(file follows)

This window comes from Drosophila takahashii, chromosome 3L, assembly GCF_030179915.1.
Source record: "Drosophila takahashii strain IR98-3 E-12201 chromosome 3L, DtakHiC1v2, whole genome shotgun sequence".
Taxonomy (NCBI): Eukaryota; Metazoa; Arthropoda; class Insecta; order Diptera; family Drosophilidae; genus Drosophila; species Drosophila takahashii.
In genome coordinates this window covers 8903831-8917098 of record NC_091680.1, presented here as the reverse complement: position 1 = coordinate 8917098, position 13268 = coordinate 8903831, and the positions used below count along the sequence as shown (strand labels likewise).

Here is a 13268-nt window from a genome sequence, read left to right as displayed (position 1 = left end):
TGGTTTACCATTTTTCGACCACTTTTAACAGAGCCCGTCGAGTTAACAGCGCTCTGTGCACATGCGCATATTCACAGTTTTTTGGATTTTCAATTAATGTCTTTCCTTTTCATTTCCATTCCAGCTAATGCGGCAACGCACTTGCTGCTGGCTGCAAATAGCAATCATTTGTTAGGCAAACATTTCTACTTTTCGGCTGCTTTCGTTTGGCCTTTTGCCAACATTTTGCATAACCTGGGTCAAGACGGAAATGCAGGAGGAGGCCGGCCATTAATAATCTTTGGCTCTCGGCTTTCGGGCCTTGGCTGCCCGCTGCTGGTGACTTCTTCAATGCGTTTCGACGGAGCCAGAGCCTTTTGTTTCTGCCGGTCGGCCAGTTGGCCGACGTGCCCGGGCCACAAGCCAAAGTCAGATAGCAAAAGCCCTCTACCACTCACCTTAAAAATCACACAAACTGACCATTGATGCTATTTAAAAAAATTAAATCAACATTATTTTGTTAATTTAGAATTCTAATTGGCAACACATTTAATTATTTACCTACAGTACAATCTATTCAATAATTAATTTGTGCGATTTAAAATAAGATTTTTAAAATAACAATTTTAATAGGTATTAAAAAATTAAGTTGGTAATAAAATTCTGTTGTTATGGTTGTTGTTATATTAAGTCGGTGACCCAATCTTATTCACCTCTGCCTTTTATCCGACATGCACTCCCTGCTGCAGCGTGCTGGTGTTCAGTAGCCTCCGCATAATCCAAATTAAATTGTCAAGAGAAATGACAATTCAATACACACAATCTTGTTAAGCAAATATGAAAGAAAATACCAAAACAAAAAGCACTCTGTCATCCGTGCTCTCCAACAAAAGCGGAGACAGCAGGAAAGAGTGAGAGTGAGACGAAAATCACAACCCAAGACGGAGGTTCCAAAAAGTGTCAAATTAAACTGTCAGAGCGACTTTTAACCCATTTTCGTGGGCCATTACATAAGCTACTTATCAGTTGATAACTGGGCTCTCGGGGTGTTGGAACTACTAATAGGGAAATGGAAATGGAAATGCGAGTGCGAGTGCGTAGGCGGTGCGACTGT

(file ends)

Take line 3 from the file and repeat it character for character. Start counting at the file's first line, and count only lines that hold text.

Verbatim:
Taxonomy (NCBI): Eukaryota; Metazoa; Arthropoda; class Insecta; order Diptera; family Drosophilidae; genus Drosophila; species Drosophila takahashii.